The difficulty of moving on

The way in which the Chinese economy has (partially) engaged the global economy has by most accounts been incredibility successful. But the growth has established patterns of economic and political relationships that make it difficult (though not impossible) to move on. Immediately, this statement needs to be qualified. Things can change and indeed are changing. But the importance of maintaining employment combined with the powerful economic and political interests in coastal China that have benefited from locating China as the workshop of the world has resulted in strong incentives to resist attempts to promote a new pattern of global engagement.

Or put another way, promoting new patterns is all well and good; it’s getting rid of the old patterns that generates problems. Employment in China's export industries only accounts for around 5% to 6% of all employment, leading some very well informed analysts to question if a renminbi appreciation could really do much harm to the overall employment situation (see Goldstein and Lardy 2007). But the Chinese response is that this still equates to over 40 million actual jobs, and that China needs up to 15 million new jobs every year just to absorb new entrants into the workforce (see for example Chen and Wheatley 2010). And we shouldn't forget that there are profits to made – nor should we forget that many of those who are making (or want to make profits) from exports have close relations with local party and state officials (Dickson 2007).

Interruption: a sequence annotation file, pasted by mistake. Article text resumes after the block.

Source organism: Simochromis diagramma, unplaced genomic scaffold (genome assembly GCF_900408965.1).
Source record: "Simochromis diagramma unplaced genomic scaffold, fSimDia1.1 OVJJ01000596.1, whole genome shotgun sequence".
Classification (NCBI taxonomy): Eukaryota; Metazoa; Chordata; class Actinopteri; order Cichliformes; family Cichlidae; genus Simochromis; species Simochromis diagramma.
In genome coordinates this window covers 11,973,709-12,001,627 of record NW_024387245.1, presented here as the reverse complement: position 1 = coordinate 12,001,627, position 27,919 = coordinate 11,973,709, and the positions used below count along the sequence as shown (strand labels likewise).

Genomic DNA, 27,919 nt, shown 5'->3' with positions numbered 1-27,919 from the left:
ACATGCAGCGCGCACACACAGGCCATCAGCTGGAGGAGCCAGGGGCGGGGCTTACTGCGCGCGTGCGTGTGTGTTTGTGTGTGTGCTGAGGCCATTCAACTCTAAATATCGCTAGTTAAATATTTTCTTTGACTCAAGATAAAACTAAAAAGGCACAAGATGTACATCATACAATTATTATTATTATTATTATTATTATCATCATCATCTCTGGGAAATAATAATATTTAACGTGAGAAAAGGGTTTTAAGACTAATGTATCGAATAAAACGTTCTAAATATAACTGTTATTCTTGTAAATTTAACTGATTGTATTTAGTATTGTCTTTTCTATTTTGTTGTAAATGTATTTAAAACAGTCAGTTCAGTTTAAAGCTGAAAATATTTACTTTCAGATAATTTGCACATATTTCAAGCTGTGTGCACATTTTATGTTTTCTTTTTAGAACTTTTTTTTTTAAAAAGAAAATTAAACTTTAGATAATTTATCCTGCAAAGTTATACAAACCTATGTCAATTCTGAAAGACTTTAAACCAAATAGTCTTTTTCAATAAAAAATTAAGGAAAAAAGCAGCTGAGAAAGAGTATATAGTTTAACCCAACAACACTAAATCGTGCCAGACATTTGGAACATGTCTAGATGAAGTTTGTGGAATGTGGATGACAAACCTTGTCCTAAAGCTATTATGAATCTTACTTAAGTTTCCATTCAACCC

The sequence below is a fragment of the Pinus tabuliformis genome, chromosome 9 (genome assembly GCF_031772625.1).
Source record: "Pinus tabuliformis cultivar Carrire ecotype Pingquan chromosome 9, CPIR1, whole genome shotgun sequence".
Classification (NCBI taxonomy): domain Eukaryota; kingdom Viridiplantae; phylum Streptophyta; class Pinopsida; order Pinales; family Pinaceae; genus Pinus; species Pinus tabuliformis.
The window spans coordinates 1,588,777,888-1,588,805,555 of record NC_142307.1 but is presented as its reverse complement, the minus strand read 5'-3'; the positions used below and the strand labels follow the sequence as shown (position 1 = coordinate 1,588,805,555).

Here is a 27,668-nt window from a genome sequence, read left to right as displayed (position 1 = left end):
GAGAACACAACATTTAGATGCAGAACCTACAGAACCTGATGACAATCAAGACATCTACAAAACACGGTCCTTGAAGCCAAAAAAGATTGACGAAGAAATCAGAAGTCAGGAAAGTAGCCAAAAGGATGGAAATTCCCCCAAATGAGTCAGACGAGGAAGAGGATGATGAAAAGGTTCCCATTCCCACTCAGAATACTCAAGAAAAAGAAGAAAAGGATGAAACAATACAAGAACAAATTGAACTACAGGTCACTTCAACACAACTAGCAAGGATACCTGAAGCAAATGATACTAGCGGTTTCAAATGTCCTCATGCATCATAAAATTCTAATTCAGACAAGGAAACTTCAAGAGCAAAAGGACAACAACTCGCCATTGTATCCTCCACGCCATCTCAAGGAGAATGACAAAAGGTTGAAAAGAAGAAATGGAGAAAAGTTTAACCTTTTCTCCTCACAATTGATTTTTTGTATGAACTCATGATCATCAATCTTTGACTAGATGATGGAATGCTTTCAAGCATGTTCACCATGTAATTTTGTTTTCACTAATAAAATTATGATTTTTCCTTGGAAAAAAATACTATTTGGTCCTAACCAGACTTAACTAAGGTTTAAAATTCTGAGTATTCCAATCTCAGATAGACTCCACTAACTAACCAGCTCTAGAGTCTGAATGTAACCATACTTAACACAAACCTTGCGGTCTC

Unwritten contracts

The maintenance of Chinese Communist Party rule in China is built on a sort of unwritten social contract between the leaders and the people. As long as the people accept one party rule and do not challenge the system,2 then one party rule will provide stability and growth and defend China's national interests in an often hostile global order. The global crisis and RMB policy are related to all three. With margins already low for many exporters, a loss of competitiveness through currency changes might bring not only a threat to growth, but also instability through increased unemployment and a reduction in the money sent back to the countryside where poverty still remains a fact of life for millions of Chinese. More importantly for this discussion, it also has resonance in Chinese nationalist communities.